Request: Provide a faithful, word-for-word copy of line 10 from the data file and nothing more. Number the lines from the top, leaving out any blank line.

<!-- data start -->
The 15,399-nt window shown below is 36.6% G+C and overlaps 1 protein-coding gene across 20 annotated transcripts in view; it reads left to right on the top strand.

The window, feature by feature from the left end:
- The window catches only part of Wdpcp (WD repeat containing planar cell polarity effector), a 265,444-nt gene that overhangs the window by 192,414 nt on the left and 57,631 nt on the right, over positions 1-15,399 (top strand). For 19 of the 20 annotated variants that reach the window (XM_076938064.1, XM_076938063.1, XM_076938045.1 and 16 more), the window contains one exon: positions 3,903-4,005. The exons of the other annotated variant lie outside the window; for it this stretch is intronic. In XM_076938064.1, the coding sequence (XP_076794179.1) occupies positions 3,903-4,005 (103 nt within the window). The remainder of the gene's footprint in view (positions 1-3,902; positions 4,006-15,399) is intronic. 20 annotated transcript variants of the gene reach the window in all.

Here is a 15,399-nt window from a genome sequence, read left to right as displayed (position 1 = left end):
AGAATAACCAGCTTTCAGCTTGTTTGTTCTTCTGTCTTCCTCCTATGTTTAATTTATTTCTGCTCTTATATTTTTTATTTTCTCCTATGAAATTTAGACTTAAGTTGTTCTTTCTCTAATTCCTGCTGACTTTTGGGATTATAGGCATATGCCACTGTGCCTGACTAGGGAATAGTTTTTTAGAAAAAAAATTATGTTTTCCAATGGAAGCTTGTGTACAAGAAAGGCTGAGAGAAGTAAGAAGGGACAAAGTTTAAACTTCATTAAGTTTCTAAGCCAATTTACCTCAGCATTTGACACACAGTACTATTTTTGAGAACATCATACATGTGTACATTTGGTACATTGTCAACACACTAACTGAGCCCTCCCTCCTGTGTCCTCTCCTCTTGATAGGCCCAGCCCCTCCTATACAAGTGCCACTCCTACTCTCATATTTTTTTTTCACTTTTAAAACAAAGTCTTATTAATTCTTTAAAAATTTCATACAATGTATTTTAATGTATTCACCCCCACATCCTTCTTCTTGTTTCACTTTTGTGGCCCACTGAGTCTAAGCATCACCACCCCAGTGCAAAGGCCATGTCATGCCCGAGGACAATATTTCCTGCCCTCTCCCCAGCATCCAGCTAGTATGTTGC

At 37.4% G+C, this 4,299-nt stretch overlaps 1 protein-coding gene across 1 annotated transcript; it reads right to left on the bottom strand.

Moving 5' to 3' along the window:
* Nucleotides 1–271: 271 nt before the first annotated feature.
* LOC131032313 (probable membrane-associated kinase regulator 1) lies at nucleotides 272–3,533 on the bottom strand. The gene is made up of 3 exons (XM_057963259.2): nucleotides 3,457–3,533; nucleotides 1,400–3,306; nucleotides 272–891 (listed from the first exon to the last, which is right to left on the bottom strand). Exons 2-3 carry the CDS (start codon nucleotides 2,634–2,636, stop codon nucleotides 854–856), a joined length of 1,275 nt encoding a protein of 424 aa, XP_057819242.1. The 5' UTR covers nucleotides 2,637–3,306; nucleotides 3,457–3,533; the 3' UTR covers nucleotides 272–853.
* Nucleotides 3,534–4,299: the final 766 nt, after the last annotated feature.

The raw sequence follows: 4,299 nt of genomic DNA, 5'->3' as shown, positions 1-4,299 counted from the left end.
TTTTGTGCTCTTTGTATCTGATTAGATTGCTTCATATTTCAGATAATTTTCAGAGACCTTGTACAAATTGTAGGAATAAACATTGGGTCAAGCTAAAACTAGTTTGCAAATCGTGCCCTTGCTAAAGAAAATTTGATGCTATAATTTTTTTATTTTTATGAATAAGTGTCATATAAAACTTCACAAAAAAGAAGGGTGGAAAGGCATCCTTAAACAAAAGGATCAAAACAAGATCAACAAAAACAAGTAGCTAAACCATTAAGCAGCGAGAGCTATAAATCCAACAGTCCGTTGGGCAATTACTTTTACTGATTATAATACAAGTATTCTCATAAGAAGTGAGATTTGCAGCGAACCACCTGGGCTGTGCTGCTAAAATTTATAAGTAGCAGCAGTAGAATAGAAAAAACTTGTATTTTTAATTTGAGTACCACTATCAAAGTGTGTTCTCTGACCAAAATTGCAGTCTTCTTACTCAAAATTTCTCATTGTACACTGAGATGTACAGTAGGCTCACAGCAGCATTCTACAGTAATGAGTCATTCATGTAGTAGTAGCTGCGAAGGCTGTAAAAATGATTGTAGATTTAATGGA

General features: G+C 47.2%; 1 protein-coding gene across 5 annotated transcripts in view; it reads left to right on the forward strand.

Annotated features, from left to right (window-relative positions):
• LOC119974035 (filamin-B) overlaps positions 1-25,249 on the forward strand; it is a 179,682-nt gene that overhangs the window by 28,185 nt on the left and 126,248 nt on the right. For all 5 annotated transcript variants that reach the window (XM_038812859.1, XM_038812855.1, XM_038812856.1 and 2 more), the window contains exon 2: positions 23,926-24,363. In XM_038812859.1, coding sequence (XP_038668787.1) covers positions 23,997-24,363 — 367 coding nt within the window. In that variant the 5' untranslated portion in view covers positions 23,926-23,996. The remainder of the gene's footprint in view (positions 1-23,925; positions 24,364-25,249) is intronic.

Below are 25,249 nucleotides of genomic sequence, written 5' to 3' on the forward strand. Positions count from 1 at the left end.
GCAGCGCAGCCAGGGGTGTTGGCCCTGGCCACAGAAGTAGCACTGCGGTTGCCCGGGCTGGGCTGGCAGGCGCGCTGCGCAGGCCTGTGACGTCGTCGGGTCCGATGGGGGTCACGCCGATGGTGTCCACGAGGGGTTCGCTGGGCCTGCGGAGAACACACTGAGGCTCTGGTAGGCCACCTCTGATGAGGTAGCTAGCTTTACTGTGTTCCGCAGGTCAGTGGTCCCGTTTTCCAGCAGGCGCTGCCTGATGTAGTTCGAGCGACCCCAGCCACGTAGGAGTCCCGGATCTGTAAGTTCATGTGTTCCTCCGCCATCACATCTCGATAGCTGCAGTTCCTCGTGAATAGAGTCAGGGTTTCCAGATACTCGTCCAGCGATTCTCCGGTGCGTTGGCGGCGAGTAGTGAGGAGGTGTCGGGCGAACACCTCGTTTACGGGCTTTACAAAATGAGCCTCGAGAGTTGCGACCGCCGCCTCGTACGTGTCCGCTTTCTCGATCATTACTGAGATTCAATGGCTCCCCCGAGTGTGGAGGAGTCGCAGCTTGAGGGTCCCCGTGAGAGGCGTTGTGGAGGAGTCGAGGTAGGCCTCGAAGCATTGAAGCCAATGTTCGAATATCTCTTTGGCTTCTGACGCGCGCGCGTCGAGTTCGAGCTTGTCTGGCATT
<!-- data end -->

* Nucleotides 3,534–4,299: the final 766 nt, after the last annotated feature.